Saxitoxin: Wikis

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Saxitoxin
Identifiers
CAS number 35523-89-8 Yes check.svgY
PubChem 37165
SMILES
Properties
Molecular formula C10H17N7O4
Molar mass 299.29 g mol−1
 Yes check.svgY (what is this?)  (verify)
Except where noted otherwise, data are given for materials in their standard state (at 25 °C, 100 kPa)
Infobox references

Saxitoxin (STX) is a neurotoxin naturally produced by certain species of marine dinoflagellates (Alexandrium sp., Gymnodinium sp., Pyrodinium sp.) and cyanobacteria (Anabaena sp., some Aphanizomenon spp., Cylindrospermopsis sp., Lyngbya sp., Planktothrix sp.).[1][2] Ingestion of saxitoxin (usually through shellfish contaminated by toxic algal blooms) is responsible for the human illness known as paralytic shellfish poisoning (PSP). In fact, the term saxitoxin originates from the species name of the butter clam (Saxidomus giganteus) in which it was first recognized. Saxitoxin, one of the most potent natural toxins known, acts on the voltage-gated sodium channels of nerve cells, preventing normal cellular function and leading to paralysis. The term saxitoxin can also refer to the entire suite of related neurotoxins produced by these microorganisms, which include pure saxitoxin (STX), neosaxitoxin (neoSTX), the gonyautoxins (GTX) and decarbamoylsaxitoxin (dcSTX). Detection of saxitoxin in shellfish such as mussels, clams and scallops frequently leads to closures of commercial and recreational shellfish harvesting, especially in California, Oregon, Washington, and New England.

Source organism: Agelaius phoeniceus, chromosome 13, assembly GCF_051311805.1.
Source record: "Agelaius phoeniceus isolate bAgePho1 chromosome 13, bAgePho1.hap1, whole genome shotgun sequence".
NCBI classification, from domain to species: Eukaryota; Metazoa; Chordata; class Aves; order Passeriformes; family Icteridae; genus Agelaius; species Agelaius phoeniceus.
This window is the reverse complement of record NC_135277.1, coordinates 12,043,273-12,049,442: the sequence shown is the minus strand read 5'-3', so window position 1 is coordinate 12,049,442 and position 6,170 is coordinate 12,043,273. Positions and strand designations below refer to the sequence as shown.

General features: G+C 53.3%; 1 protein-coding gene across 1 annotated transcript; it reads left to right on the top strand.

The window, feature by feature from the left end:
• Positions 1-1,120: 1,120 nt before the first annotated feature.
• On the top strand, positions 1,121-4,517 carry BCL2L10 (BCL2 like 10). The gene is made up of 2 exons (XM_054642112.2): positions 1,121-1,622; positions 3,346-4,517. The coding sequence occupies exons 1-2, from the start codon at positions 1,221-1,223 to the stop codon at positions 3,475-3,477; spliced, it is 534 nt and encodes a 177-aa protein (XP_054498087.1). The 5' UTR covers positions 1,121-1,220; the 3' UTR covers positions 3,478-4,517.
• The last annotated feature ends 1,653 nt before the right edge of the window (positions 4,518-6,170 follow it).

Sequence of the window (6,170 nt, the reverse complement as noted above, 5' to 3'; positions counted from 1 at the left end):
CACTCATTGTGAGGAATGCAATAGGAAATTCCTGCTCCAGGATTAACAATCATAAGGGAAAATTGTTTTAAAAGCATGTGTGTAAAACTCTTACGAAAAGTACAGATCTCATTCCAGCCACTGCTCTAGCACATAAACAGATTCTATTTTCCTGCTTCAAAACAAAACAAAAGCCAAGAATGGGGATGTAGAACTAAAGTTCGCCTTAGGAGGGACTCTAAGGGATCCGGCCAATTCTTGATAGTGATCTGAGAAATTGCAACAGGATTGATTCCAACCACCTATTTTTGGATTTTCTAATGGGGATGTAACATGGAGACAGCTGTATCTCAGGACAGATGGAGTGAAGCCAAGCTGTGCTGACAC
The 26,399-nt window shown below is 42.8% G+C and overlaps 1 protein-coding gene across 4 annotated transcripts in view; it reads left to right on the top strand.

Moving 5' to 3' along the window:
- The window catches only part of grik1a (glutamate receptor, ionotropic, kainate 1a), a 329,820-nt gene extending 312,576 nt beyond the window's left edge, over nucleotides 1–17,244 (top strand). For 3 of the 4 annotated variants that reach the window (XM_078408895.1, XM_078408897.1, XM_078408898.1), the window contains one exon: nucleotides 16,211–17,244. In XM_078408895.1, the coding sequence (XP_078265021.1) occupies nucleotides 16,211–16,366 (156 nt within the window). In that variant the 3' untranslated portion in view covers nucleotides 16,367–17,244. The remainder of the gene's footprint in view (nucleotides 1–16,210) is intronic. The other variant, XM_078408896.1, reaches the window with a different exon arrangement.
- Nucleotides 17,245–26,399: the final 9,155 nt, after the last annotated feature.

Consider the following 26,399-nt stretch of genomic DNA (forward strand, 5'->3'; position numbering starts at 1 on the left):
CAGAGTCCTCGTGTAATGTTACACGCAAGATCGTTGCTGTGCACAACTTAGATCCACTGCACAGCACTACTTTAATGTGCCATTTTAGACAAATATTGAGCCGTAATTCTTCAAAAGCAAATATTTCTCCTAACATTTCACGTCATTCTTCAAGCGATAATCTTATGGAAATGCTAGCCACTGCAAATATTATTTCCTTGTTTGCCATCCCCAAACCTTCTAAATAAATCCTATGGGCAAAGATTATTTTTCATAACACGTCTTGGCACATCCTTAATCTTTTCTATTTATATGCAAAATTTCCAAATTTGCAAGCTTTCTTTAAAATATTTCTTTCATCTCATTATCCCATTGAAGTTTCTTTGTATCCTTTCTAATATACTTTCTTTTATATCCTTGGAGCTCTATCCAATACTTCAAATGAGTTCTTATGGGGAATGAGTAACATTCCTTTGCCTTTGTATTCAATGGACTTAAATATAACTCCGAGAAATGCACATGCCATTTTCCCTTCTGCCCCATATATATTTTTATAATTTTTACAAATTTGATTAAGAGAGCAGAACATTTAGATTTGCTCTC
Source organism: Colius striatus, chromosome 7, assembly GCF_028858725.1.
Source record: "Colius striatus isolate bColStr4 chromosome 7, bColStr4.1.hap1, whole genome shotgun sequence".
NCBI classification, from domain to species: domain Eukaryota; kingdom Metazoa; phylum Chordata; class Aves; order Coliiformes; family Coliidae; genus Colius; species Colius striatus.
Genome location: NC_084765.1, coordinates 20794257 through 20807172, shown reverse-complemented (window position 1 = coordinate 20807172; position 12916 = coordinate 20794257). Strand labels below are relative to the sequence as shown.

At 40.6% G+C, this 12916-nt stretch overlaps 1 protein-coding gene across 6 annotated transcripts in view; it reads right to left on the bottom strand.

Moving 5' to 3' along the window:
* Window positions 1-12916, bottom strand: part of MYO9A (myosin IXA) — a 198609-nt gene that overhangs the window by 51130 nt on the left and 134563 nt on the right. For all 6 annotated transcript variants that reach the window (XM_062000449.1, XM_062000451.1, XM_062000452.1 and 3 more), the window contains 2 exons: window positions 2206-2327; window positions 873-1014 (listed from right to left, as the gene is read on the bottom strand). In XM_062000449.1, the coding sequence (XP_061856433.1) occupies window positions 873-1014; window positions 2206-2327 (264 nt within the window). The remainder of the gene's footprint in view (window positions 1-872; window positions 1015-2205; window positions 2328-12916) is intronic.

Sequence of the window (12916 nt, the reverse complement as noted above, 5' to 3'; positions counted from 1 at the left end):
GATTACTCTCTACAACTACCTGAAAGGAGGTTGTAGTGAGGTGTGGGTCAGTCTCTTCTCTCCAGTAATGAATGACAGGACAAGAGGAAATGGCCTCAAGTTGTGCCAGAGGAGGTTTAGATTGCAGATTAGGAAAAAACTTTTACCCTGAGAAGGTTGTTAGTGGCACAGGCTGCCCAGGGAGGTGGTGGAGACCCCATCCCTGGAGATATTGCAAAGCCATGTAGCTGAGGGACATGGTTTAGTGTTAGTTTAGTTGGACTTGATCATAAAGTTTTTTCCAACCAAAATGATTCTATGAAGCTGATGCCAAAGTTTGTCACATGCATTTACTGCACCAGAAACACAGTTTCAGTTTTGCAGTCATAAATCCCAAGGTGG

STX has been found in at least 12 marine and freshwater puffer fish species in Asia. However, the ultimate source of STX is still uncertain. In the United States, paralytic shellfish poisoning is limited to New England and the West Coast. The dinoflagellate Pyrodinium bahamense is the source of STX found in Florida.[3],[4] Recent research shows the detection of STX in the skin, muscle, viscera, and gonads of “Indian River Lagoon” southern puffer fish, with the highest concentration (22,104 µg STX eq/100 g tissue) measured in the ovaries. Even after a year of captivity, the skin mucus remained highly toxic.[5] The various concentrations in puffer fish from the United States are similar to those found in the Philippines, Thailand,[4] Japan,[6] and South American countries.[7]

Contents

Mechanism

Saxitoxin is a neurotoxin that acts as a selective sodium channel blocker. [8]

Biosynthesis

Biosynthesis